April 2, 2018
The practicalities of home-work life for the self-employed are not lost on me. I’ve lately struggled with how to carve out a space for myself inside this shotgun house. It’s difficult since there are only two rooms, the front dining area and the kitchen, which are basically open to each other. There is a small bathroom at the back of the house, but it’s a unique situation which I will write about when I’m ready. That, and it’s much too small to sleep in.
What preoccupied my mind for a few days was where to lay my weary head at night. At first, I slept in the backseat of the Oldsmobile. I got tired of that real quick.
I really didn’t like the idea of sleeping out in the front room floor, and I didn’t want to sleep on the kitchen floor either.
Perhaps you’ve noticed this yourself, perhaps not. But the next time you walk into a bakery or patisserie or cafe, look at the counter: the trapezoidal-shaped counter that holds all of the delicious pastries, with an elegant angle that allows the customer to loom over the goods without contaminating them with their profuse saliva.
If you look closely, you’ll notice that most counters are elevated a foot, maybe two feet, off of the ground. Underneath that bottom shelf of the counter, there is plenty of space for a slightly-above-average height woman to sleep. And so I do, raising the bottom shelf just a hair higher so that from my supine position I can get a peek of anyone entering the bakery.
Cozy, snug, secure.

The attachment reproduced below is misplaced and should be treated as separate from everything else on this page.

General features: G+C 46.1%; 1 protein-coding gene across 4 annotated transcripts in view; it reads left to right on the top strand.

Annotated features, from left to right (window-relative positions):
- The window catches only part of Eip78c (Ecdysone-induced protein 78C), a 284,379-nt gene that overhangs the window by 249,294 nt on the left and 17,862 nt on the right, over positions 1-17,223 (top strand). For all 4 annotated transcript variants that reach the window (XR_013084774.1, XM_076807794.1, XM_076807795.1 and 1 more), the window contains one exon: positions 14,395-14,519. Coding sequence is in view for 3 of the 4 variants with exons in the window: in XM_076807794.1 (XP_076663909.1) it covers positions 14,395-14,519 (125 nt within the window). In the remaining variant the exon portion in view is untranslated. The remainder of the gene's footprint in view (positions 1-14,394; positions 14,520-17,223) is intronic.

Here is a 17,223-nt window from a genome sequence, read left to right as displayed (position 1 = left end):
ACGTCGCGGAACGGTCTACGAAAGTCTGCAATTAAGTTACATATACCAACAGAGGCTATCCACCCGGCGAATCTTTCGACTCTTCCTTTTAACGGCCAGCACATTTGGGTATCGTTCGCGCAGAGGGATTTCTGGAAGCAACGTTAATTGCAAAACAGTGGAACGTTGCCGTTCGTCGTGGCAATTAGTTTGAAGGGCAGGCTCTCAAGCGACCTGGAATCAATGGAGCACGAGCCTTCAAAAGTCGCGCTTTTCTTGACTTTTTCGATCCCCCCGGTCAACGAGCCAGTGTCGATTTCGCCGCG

One evening, as I was drifting off to sleep, I heard two voices, both male, very southern and very white. They seemed to be debating something, perhaps whether to go inside or not. My primal adrenaline rush prompted me to pop up, and in doing so banging my head against the shelf above me.
The men hushed. After a few minutes, they began whispering to each other.
As scooched up my head to see who was there, the front door quietly opened and two men dressed in Confederate soldier uniforms entered the bakery (no, I didn’t lock the door. We’re in rural delta land, people).
For real. Gray suits, epaulettes, pistols, little caps and sashes. Clean. Dashing.
And what the hell? Was there a reenactment in the area that I didn’t know about?
And then, that feeling…that deep in the gut, goosebumps, all-knowing feeling: Ghosts.
The men stood about, confused. Not entirely sure where they were, but realizing there was food, they started talking furtively about gathering all the edibles that were still on the shelves above me. I held my breath as one of the soldiers stood over the counter looking at the biscuits, breads, and donuts I hadn’t bothered to dispose of earlier that evening (because sometimes I like a little midnight snack myself). Using his pistol, he pointed out which ones looked tasty and which ones looked like dog shit (his words, I’m just reporting here…I don’t stand by that assessment) as he twirled and shined the gun.
The other soldier moved around to the back of the counter and opened the door. He then grabbed one of the white paper bags, shook it open, and filled it full, repeating until he had three bags full. His boots bumped and scuffled near my feet, up my legs, the curve of my back, and next to my head.